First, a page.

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TEDx Oxford

2011 October 18
by roostonline

Could we live forever, and become cyborgs? Are we facing an Orwellian future in which media moguls or algorithms feed us only the news and information that they deem appropriate for us? Which experiences have shaped some of today’s most influential leaders in their field, and how do they come up with their groundbreaking ideas?

These were some of the questions discussed at the TEDxOxford event on Monday 26th August, an independently-organised TED event for young people from the ages of 16-25 held in Merton College, Oxford. If you don’t already know about TED find out more here:

I went along out of personal interest and on behalf of Roost, and was thoroughly impressed by the calibre of speakers, the quality and breadth of the talks given and the sense of curiosity, passion and engagement that permeated the event. Unlike other TEDx events, this one was open to any young person that applied, and tickets were allocated according to a random lottery. To offer such an impressive experience to young people was admirable and a breath of fresh air: given the recent monetization of education in which brilliant minds and keen pupils are made to reconsider or are actively discouraged from entering university or further education.

Having a degree in Anthropology, and interests in culture, science, technology, social media and marketing, the day’s content was incredibly engaging and interesting for me. The screening of a TED talk from Eli Parsier (which I have previously written about here) and a talk by Chris Goodall (a businessman, author and climate change expert) on media plurality got me thinking about the power certain individuals hold over the flow of knowledge to everyone, in both media and in a more undetectable way on the Internet in general. The more diverse voices and outlets that we have in media, the more our opinions are rigorously tested and challenged as they should be. However, as multinational corporations begin to take over behind the scenes (the likes of BskyB and Murdoch) the more homogenous the opinions we are exposed to, and the greater the risk of losing independent dissonant voices. Likewise, on the internet, the algorithms developed by major players such as Google, Facebook and online news sites increasingly craft the content we view, delivering more and more of the content they think we want to see. Thus the danger of only being exposed to certain things rather than a diversity of issues and opinions puts us in danger of becoming blinkered and unaware of anything beyond a certain limited view.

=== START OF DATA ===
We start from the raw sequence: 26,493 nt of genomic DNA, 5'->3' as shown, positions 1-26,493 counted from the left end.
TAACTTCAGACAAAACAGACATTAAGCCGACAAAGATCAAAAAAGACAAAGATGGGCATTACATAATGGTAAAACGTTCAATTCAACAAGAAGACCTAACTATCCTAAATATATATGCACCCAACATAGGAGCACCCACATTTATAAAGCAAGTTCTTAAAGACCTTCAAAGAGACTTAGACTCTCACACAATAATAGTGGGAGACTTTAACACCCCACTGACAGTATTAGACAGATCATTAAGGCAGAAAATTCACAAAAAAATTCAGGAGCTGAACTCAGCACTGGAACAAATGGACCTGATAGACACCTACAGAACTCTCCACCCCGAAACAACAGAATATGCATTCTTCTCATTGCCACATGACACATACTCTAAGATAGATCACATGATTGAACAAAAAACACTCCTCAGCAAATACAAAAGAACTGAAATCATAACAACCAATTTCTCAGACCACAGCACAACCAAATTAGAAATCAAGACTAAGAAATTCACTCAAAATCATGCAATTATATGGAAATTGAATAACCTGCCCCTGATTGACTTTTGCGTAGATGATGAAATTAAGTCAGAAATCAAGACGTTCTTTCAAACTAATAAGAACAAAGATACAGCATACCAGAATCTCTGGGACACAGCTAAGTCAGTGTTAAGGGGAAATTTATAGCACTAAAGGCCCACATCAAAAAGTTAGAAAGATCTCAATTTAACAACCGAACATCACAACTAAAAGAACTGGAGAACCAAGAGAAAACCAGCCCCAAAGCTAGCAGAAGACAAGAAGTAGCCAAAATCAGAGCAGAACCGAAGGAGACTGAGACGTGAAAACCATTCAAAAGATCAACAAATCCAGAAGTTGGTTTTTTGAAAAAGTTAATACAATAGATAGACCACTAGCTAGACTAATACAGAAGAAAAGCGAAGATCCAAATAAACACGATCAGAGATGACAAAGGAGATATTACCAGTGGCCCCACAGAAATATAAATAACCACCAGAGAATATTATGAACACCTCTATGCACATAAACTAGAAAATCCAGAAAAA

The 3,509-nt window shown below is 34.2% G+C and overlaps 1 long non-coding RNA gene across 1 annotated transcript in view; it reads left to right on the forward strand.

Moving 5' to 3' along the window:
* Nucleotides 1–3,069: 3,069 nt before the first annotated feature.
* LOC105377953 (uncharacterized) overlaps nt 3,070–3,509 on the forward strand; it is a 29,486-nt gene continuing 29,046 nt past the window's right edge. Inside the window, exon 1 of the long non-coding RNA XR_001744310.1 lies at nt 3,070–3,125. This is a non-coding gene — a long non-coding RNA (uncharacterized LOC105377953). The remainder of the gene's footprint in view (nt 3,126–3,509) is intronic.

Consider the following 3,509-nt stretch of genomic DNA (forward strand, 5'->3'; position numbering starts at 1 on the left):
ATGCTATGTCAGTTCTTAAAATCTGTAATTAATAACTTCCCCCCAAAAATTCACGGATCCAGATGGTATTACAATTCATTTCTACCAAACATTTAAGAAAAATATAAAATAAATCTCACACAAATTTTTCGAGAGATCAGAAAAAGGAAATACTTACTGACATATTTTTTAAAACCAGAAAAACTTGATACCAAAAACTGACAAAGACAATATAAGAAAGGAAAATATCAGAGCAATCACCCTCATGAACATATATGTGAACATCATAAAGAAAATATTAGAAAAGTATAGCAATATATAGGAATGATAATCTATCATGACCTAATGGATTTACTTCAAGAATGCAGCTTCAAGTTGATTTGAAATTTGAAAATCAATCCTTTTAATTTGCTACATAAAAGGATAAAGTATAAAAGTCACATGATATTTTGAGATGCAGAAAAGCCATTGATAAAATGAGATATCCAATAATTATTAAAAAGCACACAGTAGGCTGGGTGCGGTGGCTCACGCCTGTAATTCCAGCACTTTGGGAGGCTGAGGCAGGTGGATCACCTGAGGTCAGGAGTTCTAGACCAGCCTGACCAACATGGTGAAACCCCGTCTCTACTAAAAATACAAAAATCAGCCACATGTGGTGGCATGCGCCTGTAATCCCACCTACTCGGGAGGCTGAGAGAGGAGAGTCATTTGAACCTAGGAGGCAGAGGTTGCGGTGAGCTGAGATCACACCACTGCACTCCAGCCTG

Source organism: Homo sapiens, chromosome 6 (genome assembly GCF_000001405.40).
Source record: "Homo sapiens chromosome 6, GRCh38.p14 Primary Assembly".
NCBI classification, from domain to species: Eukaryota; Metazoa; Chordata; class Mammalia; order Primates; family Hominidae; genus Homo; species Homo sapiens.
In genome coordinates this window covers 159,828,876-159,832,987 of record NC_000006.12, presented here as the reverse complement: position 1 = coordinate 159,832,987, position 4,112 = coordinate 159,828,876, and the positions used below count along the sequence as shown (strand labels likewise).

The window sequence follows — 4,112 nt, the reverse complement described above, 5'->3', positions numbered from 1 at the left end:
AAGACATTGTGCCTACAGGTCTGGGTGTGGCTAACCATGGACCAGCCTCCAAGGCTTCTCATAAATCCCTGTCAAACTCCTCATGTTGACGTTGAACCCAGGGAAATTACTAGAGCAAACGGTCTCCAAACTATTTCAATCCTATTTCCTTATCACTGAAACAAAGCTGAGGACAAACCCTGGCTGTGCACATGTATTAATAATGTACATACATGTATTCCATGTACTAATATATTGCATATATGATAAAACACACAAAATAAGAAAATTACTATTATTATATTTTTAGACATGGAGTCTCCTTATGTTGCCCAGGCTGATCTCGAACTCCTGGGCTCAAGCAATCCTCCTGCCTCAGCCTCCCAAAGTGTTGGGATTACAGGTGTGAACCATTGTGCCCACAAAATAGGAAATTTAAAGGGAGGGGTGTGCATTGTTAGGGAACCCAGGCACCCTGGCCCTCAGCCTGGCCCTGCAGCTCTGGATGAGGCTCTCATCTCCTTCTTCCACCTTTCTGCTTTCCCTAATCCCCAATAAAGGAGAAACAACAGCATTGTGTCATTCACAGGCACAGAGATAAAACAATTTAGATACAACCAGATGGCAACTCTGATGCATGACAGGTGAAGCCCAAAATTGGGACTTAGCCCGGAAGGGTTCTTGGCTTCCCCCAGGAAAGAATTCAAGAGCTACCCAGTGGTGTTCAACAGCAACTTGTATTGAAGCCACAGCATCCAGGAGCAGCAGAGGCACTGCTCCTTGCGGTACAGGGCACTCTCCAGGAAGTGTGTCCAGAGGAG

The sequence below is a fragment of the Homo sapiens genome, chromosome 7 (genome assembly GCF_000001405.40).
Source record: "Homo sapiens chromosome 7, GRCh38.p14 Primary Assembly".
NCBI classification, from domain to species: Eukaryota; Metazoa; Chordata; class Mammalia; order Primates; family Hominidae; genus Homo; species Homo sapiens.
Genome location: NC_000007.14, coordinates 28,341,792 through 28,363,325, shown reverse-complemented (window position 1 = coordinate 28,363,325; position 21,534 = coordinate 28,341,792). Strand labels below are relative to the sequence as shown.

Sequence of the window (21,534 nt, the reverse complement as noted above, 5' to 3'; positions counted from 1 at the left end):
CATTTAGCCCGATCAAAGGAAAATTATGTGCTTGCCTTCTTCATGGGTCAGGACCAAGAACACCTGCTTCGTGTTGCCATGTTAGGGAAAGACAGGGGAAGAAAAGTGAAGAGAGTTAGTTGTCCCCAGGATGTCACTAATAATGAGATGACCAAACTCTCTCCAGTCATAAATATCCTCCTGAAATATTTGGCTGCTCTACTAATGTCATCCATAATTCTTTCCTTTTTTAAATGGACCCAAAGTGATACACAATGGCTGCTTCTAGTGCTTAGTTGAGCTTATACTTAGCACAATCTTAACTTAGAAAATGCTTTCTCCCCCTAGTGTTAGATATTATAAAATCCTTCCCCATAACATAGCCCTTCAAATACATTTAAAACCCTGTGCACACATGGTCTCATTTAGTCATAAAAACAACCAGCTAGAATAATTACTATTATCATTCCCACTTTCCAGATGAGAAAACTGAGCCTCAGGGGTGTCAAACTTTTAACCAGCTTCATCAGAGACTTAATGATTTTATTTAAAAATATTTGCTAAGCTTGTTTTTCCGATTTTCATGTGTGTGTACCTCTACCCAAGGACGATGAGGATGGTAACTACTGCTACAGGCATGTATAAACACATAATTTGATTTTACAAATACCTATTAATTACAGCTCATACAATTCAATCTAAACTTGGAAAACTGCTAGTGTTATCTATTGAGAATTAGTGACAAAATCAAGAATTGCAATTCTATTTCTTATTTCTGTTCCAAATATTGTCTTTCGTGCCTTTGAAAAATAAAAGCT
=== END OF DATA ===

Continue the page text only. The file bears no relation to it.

The other two speakers who most caught my attention were Kevin Warwick and Aubrey du Grey. Kevin is Professor of Cybernetics at Reading University and is a pioneer in his field, so much so that he connected a silicon chip to his own nervous system (by inserting it in his arm) which allowed him to carry out a number of groundbreaking experiments. In one he used his bionic arm and hand to control a robotic counterpart on the other side of the world, and in another, to swipe into a building, open doors, turn on lights and various other interactions with the building simply by gesturing with his hand. These experiments were incredibly exciting as they hint at the possibilities of the future: to defy the limits of place by controlling avatars in multiple locations, to interact with the world around us in newer and more natural ways, and to enhance ourselves by adding abilities that transcend our biological capabilities.

This tied in conceptually with Aubrey De Gray’s talk on life extension. Theoretically, he argued, we can stop the state we call “old age” from occurring. “Old age” as we know it is caused by bodily fatigue: cells wear out after a certain amount of time and so our bodies function less and less effectively. We could stop all this, however, by repairing the damage as it happened, never letting it build up. He argued that we already have all of the technology we need, we just need to deploy it as part of a cohesive system. Once we have made this significant step, he postulates, we will see the first person live to 150 years old, and shortly after we will see the first 1000 year old. Imagine what the world might look like if we could live that long?

There were many other fantastic speakers but those were the ones that most captured my attention. I hope that I have the chance to return to TEDxOxford and to feel again a sense of being involved in an open forum of great minds and free thinking positioned at the forefront of the boundary between the present and the future, between investigation and discovery.

Meg Wise, Junior Community Strategist @ Roost (

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